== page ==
The U.S. Department of Transportation (DOT) has sent a long-delayed rule requiring automakers to put rearview cameras or similar technology in new vehicles to the White House for final review. The regulation will be reviewed by the White House’s Office of Management and Budget. The agency proposed the rule back in December 2010. This came after Congress passed the Cameron Gulbransen Kids Transportation Safety Act, a 2008 law directing the agency to improve rear visibility in new vehicles. The rule is designed to prevent drivers from backing over children and pedestrians. We are now in 2014 and the rule has not become a reality.
Under the version of the rule proposed in 2010, automakers would have to manufacture passenger cars, trucks and other vehicles so that drivers can see the area immediately behind the vehicle when it is in reverse. The agency maintained at the time that the only available technology to meet that specification was a rear-mounted camera with an in-vehicle visual display. The DOT estimated, when it proposed the rule, that it could cost up to $2.7 billion to equip a fleet of 16.6 million new vehicles with rearview cameras. While on the surface that seems like a huge amount, it’s actually only about $165 per vehicle if my math is correct.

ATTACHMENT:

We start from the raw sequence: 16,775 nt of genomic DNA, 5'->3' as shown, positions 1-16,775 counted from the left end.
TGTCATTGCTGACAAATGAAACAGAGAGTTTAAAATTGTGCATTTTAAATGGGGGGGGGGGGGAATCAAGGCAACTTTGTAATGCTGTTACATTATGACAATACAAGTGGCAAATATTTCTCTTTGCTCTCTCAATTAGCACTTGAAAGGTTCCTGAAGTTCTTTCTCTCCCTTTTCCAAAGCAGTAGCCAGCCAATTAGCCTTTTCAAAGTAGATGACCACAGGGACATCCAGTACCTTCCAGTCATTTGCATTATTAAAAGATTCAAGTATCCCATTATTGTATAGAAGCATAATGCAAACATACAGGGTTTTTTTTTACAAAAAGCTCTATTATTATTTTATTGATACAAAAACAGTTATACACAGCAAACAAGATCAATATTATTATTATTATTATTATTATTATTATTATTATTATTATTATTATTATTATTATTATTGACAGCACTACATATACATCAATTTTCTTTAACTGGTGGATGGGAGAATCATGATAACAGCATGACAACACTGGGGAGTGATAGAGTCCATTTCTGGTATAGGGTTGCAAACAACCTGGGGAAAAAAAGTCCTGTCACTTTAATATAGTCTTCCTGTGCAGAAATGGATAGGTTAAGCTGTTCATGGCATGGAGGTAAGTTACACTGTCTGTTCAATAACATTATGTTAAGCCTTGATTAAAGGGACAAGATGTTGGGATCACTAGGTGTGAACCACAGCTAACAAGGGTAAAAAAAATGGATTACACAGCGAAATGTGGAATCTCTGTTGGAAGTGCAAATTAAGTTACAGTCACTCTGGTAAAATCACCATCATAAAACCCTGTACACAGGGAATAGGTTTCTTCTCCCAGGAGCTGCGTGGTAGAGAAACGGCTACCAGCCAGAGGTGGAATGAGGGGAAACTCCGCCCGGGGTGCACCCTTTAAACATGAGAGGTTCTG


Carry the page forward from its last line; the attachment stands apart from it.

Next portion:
While the Gulbransen Act required the DOT to finalize the rule by February 2011, the agency has pushed back the deadline multiple times, most recently to January 2015. Consumers Union, Advocates for Highway and Auto Safety, and several others are petitioning the Second Circuit Court of Appeals to force the DOT to release a final rule within 90 days.
The version of the rule sent to the OMB is not public. The proposed rule would have required that all eligible vehicles comply with its requirements by September 2014, which would be 42 months after the regulation was supposed to have been finalized. According to the Consumers Union petition, nearly 300 people a year are killed, and 18,000 more are injured, by drivers backing into them with their vehicles. The petition said that most of the victims are children younger than age 5, people older than 75 and people with disabilities. Hopefully, the petition will be grated!
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